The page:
TM has some tough competition out there when the NCAA final is being played the same night. More to the point: Watching a great sporting event or a former selectman pontificate about the good old days – which would you rather be doing.
The turnout at TM was embarrassing, and people should be ashamed. Really….. the NCAA???? Actions speak louder than words. Without Mr. Rooney, Mr. Butler, and Mr. Purple our town will be in very rough shape, and I hope all of them continue the great work for our town. Thank you for your service!
I would like to add Mr. Hamilton to that list for thanks. Also to add that if Mr. Rooney’s cautionary financial presentation was not enough to provoke citizen alarm, I don’t know what will.
Weeknights are extremely difficult for most people these days…especially if one works out-of-town, particularly Boston. Our forefathers were mostly farmers who milked the cows at 4pm, ate their dinner and moseyed on over to the meeting hall to take care of town business. I daresay that the warrants of old had many less articles to discuss and vote on…and since they had to be up early to milk those cows again, I would not doubt that agenda items moved right along. It was a time of everyone knowing their neighbors and discussions of articles most likely took place outside of town meeting, so that when they showed up at town meeting, they already knew the particulars of the articles and were ready to vote…I know, a lot of presumptions there, but having lived in small towns all my life, I have heard the stories :-)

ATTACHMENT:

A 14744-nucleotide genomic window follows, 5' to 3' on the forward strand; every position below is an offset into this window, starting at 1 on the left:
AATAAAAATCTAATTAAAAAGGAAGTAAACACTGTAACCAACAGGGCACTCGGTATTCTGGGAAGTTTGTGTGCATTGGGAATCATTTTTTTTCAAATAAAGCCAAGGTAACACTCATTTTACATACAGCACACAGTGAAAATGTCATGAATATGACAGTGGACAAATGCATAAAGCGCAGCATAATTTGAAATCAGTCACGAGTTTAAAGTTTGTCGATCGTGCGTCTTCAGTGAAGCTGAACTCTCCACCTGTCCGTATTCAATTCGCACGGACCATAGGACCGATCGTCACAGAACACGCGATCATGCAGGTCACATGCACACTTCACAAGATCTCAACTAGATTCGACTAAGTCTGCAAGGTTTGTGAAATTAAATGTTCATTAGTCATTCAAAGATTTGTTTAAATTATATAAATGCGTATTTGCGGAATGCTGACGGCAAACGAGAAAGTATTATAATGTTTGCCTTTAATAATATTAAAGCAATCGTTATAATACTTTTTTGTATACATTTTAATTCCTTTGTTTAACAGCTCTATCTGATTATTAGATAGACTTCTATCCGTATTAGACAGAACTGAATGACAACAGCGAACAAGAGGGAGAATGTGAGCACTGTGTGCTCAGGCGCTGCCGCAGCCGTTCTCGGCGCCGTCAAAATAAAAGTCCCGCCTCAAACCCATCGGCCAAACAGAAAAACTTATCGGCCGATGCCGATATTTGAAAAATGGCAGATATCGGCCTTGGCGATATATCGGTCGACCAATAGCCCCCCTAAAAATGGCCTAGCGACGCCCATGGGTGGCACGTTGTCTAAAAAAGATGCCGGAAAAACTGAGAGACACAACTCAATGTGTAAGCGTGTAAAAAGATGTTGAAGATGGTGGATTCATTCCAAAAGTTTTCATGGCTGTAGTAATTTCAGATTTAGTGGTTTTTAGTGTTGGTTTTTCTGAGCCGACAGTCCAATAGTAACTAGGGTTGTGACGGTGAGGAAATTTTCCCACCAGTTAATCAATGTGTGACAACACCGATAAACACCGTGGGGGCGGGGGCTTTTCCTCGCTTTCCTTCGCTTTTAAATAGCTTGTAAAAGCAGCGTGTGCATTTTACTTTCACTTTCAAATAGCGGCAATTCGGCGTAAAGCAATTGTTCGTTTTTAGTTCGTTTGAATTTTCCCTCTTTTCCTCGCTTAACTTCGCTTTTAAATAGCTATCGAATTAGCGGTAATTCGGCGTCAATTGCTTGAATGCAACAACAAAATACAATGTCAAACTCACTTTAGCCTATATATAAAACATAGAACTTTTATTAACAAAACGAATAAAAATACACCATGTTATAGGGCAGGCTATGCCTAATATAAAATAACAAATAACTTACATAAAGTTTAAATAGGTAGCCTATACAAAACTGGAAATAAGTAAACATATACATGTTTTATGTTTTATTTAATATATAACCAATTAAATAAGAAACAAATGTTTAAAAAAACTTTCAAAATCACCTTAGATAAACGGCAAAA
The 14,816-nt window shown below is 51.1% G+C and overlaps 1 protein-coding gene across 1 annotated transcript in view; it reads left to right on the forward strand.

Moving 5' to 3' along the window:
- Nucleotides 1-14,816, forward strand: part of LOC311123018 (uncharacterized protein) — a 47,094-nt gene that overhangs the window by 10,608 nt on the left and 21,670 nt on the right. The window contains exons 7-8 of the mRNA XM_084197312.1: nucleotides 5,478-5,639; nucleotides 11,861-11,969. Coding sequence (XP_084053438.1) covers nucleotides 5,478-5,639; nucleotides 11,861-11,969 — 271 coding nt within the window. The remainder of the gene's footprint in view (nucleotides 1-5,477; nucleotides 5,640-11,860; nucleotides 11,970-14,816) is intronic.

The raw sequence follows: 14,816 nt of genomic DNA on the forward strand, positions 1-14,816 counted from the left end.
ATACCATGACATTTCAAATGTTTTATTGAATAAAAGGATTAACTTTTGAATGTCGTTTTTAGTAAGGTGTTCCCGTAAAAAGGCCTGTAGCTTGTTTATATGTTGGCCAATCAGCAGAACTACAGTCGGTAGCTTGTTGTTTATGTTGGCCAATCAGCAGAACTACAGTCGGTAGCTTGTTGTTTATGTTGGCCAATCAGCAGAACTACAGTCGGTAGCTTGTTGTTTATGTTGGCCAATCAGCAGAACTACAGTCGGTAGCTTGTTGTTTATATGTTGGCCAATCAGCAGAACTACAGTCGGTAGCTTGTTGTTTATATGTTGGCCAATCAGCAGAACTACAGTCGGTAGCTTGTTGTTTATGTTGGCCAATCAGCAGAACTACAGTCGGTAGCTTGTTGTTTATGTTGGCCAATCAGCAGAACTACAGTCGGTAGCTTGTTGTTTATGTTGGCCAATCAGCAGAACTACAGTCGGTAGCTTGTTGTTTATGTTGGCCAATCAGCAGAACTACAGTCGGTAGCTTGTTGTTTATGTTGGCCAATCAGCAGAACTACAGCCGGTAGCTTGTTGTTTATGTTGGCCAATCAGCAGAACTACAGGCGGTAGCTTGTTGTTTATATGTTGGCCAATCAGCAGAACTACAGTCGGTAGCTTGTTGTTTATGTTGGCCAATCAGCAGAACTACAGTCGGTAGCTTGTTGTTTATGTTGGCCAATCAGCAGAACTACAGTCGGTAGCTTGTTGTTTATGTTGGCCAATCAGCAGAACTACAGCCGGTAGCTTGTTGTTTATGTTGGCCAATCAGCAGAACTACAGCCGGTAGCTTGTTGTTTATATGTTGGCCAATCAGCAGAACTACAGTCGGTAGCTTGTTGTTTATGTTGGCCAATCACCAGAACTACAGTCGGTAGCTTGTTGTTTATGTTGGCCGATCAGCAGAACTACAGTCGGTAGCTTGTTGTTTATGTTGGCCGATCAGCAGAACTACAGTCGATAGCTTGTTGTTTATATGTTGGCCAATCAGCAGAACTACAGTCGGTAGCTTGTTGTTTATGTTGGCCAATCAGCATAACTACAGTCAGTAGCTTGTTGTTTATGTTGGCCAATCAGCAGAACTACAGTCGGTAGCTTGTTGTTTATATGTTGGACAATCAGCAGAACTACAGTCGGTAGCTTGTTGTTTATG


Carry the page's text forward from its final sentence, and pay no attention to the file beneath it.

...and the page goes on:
We came from a town that held town meeting on a Saturday morning, finished all our business by early afternoon and had an incredible turnout…sports notwithstanding. (As I recall the timing of the meeting was after basketball season and before soccer season…late March/early April, I believe.) Over the years others have brought up the idea of holding town meeting on a Saturday morning but there has never been serious discussion about changing it. Perhaps it is time…